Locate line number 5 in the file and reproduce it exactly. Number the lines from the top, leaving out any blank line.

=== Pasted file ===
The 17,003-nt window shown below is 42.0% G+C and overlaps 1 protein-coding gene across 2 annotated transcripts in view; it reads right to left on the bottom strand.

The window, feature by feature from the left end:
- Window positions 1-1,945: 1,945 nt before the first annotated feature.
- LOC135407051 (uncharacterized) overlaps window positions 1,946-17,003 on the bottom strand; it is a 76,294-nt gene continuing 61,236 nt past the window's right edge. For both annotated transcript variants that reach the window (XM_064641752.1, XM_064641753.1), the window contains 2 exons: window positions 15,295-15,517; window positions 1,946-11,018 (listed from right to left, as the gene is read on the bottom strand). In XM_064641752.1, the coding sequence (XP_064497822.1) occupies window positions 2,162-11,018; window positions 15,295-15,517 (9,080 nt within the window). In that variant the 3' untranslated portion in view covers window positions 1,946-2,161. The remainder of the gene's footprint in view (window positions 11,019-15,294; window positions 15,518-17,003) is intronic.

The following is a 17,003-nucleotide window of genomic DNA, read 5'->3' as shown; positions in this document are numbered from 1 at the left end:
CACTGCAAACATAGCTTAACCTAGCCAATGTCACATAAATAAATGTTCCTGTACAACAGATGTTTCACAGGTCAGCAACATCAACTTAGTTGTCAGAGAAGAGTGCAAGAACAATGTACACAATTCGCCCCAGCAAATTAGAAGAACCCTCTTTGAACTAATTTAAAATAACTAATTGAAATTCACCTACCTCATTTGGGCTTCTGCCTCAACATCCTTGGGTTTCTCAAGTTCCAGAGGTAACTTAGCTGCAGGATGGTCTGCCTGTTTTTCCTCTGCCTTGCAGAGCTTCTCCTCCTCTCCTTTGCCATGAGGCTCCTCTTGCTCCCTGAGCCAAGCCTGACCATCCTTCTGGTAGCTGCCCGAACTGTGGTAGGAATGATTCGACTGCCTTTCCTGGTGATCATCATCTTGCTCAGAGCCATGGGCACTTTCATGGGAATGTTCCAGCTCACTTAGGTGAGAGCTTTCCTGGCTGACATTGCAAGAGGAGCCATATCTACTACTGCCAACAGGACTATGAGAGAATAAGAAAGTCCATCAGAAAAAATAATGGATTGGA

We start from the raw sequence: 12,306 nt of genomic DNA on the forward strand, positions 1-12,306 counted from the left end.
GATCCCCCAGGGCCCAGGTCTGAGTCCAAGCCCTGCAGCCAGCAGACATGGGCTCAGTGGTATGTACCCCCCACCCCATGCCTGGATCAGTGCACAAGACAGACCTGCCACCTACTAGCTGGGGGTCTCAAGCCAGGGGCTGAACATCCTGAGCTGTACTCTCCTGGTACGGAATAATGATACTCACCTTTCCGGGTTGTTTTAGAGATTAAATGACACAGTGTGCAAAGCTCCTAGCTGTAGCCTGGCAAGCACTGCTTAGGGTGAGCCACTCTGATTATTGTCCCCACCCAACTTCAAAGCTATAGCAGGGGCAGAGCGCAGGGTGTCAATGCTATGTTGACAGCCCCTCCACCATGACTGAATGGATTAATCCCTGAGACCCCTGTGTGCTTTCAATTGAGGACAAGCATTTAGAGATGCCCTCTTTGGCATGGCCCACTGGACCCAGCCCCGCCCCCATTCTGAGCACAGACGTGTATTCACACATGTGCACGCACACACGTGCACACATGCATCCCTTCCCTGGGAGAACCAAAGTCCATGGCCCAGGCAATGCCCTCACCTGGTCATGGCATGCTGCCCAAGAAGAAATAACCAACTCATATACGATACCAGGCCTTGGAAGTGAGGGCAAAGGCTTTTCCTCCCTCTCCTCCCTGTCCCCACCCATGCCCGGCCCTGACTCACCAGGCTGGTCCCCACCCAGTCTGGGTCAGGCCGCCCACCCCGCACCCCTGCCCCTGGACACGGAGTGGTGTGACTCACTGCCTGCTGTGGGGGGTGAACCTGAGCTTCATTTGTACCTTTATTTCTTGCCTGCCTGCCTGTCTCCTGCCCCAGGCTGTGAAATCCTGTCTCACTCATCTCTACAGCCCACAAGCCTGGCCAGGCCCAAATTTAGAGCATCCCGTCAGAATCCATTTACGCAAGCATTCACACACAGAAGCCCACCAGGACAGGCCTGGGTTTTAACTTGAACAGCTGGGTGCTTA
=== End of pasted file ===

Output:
The following is a 17,003-nucleotide window of genomic DNA, read 5'->3' as shown; positions in this document are numbered from 1 at the left end: